Image Courtesy of Flickr and Flowizm
Tsurugaoka Hachimangu Shrine
5) Tsurugaoka Hachimangu Shrine
Tsurugaoka Hachimangu Shrine is the most important Shinto shrine in the city of Kamakura and it was originally built in 1063 in Zaimokuza. Minamoto no Yoritomo, the founder of the Kamakura shogunate, moved it to its present location in 1191. It is the venue of many of its most important festivals, and hosts two museums. The shrine is dedicated to the Shinto god of war. You will walk through the Wakamiya Oji to reach the shrine. It is a pedestrian path along which grow beautiful cherry trees and there are numerous souvenir shops. Beautiful lotus ponds around the shrine will catch your attention. You will see near the shrine a ginkgo tree 1,000 years old where a violent crime was once committed. Tsurugaoka Hachimangu includes several sub-shrines, the most important of which are the Junior Shrine at the bottom, and the Senior Shrine 61 steps above.
Image Courtesy of Wikimedia and ja:利用者:S.fukasawa
Sight description based on wikipedia
Kenchō-ji Temple
6) Kenchō-ji Temple
Kenchō-ji is a Rinzai Zen temple, which ranks first among Kamakura's so-called Five Great Zen Temples (the Kamakura Gozan) and is the oldest Zen training monastery in Japan. These temples were at the top of the Five Mountain System, a network of Zen temples started by the Hōjō Regents. Still very large, it originally had a full shichidō garan and 49 subtemples.

The temple was constructed on the orders of Emperor Go-Fukakusa and completed in 1253, fifth year of the Kenchō era, from which it takes its name. It was founded by Rankei Doryū, a Chinese Zen master who moved to Japan in 1246, spending some years in Kyushu and Kyoto before coming to Kamakura.

Opening hours: Monday – Sunday: 8:30 am - 4:30 pm

"(The above description is based on Wikipedia under Creative Common License)"
Image Courtesy of Wikimedia and Tim Notari, Flickr user tastefulTN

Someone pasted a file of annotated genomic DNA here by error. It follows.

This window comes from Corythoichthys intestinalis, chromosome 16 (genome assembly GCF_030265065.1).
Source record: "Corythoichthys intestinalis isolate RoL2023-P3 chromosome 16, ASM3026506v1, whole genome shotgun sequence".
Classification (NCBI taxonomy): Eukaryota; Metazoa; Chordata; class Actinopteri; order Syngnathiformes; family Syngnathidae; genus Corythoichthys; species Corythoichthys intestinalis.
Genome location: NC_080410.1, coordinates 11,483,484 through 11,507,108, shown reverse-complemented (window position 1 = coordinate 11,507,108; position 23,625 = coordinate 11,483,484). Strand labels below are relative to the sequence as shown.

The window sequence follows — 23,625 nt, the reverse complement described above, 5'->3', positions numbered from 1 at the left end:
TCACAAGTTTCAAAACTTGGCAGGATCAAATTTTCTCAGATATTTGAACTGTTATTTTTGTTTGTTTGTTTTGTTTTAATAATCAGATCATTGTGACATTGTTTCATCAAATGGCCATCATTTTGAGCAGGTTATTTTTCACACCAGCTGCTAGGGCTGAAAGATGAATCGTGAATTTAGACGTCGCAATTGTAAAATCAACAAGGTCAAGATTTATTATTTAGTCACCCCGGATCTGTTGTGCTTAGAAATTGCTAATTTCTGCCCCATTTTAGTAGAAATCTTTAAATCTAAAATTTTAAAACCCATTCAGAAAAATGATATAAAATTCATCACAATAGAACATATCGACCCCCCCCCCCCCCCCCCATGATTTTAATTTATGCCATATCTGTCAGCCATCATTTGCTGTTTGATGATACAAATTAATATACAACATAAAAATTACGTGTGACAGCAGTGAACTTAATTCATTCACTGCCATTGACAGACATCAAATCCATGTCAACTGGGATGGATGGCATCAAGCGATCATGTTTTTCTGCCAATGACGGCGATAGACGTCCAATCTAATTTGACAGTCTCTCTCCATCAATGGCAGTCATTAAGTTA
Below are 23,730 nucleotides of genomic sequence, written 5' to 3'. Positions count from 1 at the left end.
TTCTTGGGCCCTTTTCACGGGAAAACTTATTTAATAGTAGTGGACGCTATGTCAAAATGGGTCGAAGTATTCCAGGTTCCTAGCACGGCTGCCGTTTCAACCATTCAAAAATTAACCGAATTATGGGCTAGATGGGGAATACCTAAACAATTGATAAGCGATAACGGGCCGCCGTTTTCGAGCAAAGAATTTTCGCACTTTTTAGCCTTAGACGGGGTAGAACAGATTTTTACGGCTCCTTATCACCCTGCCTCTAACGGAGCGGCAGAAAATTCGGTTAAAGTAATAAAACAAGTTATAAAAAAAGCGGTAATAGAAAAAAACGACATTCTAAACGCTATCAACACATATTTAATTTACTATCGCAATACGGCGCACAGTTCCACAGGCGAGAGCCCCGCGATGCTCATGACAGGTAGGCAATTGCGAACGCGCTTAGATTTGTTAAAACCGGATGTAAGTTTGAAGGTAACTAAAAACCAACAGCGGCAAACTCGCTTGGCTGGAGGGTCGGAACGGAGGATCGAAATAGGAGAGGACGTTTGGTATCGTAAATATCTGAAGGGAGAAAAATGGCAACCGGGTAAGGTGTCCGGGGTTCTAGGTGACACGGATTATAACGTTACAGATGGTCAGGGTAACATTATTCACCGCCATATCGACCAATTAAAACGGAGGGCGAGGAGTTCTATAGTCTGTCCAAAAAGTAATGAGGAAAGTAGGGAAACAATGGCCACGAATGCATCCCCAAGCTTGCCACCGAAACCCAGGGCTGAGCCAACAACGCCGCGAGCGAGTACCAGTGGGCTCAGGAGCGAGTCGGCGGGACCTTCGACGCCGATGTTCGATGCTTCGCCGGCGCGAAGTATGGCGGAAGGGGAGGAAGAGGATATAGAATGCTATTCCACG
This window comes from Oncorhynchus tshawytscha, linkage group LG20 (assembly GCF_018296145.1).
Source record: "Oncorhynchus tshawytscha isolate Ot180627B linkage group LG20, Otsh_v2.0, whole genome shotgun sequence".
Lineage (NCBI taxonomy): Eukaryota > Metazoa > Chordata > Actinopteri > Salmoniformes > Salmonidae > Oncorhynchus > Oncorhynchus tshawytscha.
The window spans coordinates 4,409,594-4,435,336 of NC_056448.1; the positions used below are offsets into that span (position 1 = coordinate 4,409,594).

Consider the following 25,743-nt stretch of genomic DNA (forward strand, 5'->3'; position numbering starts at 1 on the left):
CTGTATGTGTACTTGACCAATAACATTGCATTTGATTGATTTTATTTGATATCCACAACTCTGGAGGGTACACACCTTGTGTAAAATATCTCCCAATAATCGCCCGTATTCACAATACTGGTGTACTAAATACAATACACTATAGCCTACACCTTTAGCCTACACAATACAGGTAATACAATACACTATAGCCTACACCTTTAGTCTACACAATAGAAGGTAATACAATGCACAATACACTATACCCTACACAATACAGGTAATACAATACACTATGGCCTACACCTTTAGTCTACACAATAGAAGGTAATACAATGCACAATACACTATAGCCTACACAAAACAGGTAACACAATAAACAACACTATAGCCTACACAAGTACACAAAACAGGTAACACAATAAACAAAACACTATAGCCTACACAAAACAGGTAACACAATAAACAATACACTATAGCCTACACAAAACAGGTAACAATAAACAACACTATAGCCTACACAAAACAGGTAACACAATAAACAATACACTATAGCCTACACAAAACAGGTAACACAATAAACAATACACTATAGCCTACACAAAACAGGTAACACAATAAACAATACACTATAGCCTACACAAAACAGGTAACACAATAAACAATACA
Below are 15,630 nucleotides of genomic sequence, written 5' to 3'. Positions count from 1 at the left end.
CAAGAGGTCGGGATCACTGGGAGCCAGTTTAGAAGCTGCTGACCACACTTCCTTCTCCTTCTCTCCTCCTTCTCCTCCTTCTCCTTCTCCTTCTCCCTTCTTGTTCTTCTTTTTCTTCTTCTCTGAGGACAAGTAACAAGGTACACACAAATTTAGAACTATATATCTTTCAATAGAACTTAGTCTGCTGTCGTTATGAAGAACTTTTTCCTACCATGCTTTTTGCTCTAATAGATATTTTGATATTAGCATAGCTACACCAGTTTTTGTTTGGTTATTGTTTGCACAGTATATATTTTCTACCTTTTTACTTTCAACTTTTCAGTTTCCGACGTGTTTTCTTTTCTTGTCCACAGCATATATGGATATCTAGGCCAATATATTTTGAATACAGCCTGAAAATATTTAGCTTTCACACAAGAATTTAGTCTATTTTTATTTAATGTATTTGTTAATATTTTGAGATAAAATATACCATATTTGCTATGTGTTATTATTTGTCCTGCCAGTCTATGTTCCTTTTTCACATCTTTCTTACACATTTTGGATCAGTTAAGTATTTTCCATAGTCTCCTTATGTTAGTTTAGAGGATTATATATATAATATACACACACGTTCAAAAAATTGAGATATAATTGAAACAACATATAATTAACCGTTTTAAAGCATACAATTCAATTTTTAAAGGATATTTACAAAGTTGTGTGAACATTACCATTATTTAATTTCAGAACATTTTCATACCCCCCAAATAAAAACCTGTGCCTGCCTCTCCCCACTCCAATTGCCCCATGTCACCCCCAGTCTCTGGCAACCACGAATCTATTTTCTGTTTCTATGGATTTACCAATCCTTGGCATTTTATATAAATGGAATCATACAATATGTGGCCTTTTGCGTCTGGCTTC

Sight description based on wikipedia
Meigetsu-in Temple
7) Meigetsu-in Temple
Fugenzan Meigetsu-in is a Rinzai Zen temple of the Kenchō-ji school. Meigetsu-in was built by Uesugi Norikata of the powerful Uesugi clan, and the name itself derives from Norikata's own posthumous name (Meigetsu). According to 350-year-old records it was originally just the guest rooms of a much bigger temple called Zenkō-ji. It is well-known for its hydrangeas. Here the Japanese come to worship the goddess Shō Kannon. There is a beautiful garden that you can see through a special round window and there are plants and stones that imitate the legendary Buddhist Mount Shumi. The temple is also the owner of a famous 13th century statue of Uesugi Shigefusa, founder of the Uesugi clan. This statue is considered to be a national treasure.
Image Courtesy of Flickr and d'n'c
Sight description based on wikipedia
8) Engaku-ji
Engaku-ji is one of the most significant Zen Buddhist temple complexes in Japan and the main center of Zen training in the Kantō region. The temple was founded in 1282 by a Chinese Zen monk at the request of the then ruler of Japan, the regent Hōjō Tokimune after he had repelled a joint Mongolian-Korean invasion in the period 1274 to 1281. The temple was intended to honour those who died on both sides in the war, as well as serving as a centre from which the influence of Zen could be spread. According to the records of the time, when building work started a copy of the Sutra of Perfect Enlightenment (in Japanese, engaku-kyō 円覚経) was dug out of the hillside in a stone chest during the initial building works, giving its name to the temple. The temple stands on a wooded hill and consists of 18 temples. Among other attractions found within the complex are the gates, burial sites, statues of Kannon, and the great bell.
Image Courtesy of Wikimedia and Pomakis
Sight description based on wikipedia